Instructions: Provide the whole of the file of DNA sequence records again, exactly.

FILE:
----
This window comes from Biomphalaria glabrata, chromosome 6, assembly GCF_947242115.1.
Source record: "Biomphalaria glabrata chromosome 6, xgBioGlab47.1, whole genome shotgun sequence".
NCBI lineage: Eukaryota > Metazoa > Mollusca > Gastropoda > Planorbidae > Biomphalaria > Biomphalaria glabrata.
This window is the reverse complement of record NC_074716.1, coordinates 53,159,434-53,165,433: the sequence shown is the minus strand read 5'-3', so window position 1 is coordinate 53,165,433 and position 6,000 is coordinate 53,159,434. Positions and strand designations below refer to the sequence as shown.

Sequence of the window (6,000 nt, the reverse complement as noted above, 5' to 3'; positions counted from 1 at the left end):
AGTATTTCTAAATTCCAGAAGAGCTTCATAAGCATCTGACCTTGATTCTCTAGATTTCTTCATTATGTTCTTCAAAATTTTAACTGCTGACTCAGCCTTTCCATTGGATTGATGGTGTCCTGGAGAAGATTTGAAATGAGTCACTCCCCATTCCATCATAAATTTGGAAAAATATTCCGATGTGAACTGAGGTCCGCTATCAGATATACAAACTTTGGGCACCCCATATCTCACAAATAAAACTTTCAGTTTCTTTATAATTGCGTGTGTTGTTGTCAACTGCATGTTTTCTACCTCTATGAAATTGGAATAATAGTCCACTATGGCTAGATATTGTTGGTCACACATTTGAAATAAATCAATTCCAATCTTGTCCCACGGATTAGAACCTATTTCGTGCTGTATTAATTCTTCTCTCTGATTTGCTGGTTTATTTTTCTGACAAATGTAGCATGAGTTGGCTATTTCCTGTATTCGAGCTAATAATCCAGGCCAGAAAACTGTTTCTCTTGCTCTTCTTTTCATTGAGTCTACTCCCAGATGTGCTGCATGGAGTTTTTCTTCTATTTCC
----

This window comes from Biomphalaria glabrata, chromosome 6, assembly GCF_947242115.1.
Source record: "Biomphalaria glabrata chromosome 6, xgBioGlab47.1, whole genome shotgun sequence".
NCBI lineage: Eukaryota > Metazoa > Mollusca > Gastropoda > Planorbidae > Biomphalaria > Biomphalaria glabrata.
This window is the reverse complement of record NC_074716.1, coordinates 53,159,434-53,165,433: the sequence shown is the minus strand read 5'-3', so window position 1 is coordinate 53,165,433 and position 6,000 is coordinate 53,159,434. Positions and strand designations below refer to the sequence as shown.

Sequence of the window (6,000 nt, the reverse complement as noted above, 5' to 3'; positions counted from 1 at the left end):
AGTATTTCTAAATTCCAGAAGAGCTTCATAAGCATCTGACCTTGATTCTCTAGATTTCTTCATTATGTTCTTCAAAATTTTAACTGCTGACTCAGCCTTTCCATTGGATTGATGGTGTCCTGGAGAAGATTTGAAATGAGTCACTCCCCATTCCATCATAAATTTGGAAAAATATTCCGATGTGAACTGAGGTCCGCTATCAGATATACAAACTTTGGGCACCCCATATCTCACAAATAAAACTTTCAGTTTCTTTATAATTGCGTGTGTTGTTGTCAACTGCATGTTTTCTACCTCTATGAAATTGGAATAATAGTCCACTATGGCTAGATATTGTTGGTCACACATTTGAAATAAATCAATTCCAATCTTGTCCCACGGATTAGAACCTATTTCGTGCTGTATTAATTCTTCTCTCTGATTTGCTGGTTTATTTTTCTGACAAATGTAGCATGAGTTGGCTATTTCCTGTATTCGAGCTAATAATCCAGGCCAGAAAACTGTTTCTCTTGCTCTTCTTTTCATTGAGTCTACTCCCAGATGTGCTGCATGGAGTTTTTCTTCTATTTCC